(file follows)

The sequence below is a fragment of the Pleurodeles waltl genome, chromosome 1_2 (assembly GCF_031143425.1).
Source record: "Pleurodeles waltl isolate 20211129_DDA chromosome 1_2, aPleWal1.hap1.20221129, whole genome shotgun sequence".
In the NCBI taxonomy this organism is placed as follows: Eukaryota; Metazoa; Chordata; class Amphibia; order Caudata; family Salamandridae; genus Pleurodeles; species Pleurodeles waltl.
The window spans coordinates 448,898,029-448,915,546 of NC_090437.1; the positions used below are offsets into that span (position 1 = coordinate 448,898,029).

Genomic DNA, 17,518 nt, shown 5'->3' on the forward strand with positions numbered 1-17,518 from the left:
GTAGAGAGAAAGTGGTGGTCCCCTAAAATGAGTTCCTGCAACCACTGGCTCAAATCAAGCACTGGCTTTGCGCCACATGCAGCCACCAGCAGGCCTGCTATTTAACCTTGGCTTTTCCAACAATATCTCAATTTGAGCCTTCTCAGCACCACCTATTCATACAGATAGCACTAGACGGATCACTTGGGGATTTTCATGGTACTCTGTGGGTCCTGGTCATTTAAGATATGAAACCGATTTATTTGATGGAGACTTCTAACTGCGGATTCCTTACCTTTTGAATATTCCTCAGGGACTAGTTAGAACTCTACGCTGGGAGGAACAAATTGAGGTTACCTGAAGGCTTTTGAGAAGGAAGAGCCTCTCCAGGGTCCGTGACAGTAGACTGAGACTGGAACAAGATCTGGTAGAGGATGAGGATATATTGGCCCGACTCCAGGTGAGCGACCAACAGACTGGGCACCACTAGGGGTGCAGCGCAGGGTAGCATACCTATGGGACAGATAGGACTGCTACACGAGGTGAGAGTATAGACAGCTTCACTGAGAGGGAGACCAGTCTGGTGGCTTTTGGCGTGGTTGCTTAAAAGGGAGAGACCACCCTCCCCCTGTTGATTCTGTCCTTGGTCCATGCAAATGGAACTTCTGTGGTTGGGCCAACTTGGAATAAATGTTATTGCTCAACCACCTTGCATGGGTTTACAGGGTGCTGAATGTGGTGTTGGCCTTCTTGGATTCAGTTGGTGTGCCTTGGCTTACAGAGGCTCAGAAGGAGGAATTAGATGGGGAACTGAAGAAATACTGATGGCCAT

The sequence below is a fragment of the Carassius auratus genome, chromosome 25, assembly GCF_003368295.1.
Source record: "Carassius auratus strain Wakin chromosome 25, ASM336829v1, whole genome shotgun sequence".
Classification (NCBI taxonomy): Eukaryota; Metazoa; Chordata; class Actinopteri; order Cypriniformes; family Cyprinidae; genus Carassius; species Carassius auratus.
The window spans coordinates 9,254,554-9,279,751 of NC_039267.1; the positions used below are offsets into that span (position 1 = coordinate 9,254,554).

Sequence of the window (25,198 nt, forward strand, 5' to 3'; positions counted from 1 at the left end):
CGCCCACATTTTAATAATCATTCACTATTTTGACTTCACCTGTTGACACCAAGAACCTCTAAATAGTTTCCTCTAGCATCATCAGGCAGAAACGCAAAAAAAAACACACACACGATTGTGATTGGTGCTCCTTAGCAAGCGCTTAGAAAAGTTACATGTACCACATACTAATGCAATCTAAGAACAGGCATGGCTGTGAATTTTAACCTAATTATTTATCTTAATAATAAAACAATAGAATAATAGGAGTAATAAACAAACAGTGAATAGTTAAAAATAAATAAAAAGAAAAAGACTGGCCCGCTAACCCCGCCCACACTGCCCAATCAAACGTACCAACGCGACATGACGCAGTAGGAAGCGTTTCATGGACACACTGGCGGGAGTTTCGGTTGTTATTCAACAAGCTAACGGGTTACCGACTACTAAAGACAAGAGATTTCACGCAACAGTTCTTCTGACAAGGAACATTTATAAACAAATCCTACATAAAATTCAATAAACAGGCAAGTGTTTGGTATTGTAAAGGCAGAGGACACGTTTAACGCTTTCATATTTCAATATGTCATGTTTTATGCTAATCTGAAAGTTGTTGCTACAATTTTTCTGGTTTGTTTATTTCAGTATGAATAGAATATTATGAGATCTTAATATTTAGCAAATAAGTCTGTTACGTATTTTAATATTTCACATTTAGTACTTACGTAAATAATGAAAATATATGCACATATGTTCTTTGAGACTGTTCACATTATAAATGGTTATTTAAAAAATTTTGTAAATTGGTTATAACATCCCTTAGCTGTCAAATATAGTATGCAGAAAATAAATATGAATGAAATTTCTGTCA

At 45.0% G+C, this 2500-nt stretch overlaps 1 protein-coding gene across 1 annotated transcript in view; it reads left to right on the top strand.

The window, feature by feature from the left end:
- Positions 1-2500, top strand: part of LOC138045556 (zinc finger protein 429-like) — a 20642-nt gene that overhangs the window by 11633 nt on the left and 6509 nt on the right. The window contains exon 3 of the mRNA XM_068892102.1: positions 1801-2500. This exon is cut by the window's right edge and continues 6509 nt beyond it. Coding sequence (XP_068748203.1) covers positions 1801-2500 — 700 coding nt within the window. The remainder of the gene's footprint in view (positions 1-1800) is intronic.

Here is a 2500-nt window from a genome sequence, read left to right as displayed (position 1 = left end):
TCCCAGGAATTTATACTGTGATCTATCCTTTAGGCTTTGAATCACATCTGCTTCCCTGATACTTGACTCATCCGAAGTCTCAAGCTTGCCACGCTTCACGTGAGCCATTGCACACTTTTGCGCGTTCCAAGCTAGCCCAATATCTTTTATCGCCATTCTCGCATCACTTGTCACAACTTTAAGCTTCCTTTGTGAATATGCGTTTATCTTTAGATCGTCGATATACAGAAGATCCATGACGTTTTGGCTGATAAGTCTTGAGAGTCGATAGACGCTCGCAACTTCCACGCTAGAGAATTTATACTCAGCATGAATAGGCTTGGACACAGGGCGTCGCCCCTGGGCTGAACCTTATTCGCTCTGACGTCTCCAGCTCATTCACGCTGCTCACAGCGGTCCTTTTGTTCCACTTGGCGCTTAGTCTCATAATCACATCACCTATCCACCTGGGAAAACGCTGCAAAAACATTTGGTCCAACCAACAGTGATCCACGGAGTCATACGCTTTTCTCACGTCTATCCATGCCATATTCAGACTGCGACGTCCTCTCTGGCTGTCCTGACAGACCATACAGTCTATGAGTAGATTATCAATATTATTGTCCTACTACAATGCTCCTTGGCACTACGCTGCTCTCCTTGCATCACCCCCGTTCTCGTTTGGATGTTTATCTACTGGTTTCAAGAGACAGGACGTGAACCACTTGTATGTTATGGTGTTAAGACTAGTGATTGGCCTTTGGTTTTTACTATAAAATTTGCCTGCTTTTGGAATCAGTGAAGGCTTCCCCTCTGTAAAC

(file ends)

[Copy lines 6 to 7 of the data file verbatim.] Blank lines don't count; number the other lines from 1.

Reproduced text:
GTAGAGAGAAAGTGGTGGTCCCCTAAAATGAGTTCCTGCAACCACTGGCTCAAATCAAGCACTGGCTTTGCGCCACATGCAGCCACCAGCAGGCCTGCTATTTAACCTTGGCTTTTCCAACAATATCTCAATTTGAGCCTTCTCAGCACCACCTATTCATACAGATAGCACTAGACGGATCACTTGGGGATTTTCATGGTACTCTGTGGGTCCTGGTCATTTAAGATATGAAACCGATTTATTTGATGGAGACTTCTAACTGCGGATTCCTTACCTTTTGAATATTCCTCAGGGACTAGTTAGAACTCTACGCTGGGAGGAACAAATTGAGGTTACCTGAAGGCTTTTGAGAAGGAAGAGCCTCTCCAGGGTCCGTGACAGTAGACTGAGACTGGAACAAGATCTGGTAGAGGATGAGGATATATTGGCCCGACTCCAGGTGAGCGACCAACAGACTGGGCACCACTAGGGGTGCAGCGCAGGGTAGCATACCTATGGGACAGATAGGACTGCTACACGAGGTGAGAGTATAGACAGCTTCACTGAGAGGGAGACCAGTCTGGTGGCTTTTGGCGTGGTTGCTTAAAAGGGAGAGACCACCCTCCCCCTGTTGATTCTGTCCTTGGTCCATGCAAATGGAACTTCTGTGGTTGGGCCAACTTGGAATAAATGTTATTGCTCAACCACCTTGCATGGGTTTACAGGGTGCTGAATGTGGTGTTGGCCTTCTTGGATTCAGTTGGTGTGCCTTGGCTTACAGAGGCTCAGAAGGAGGAATTAGATGGGGAACTGAAGAAATACTGATGGCCAT

The sequence below is a fragment of the Carassius auratus genome, chromosome 25, assembly GCF_003368295.1.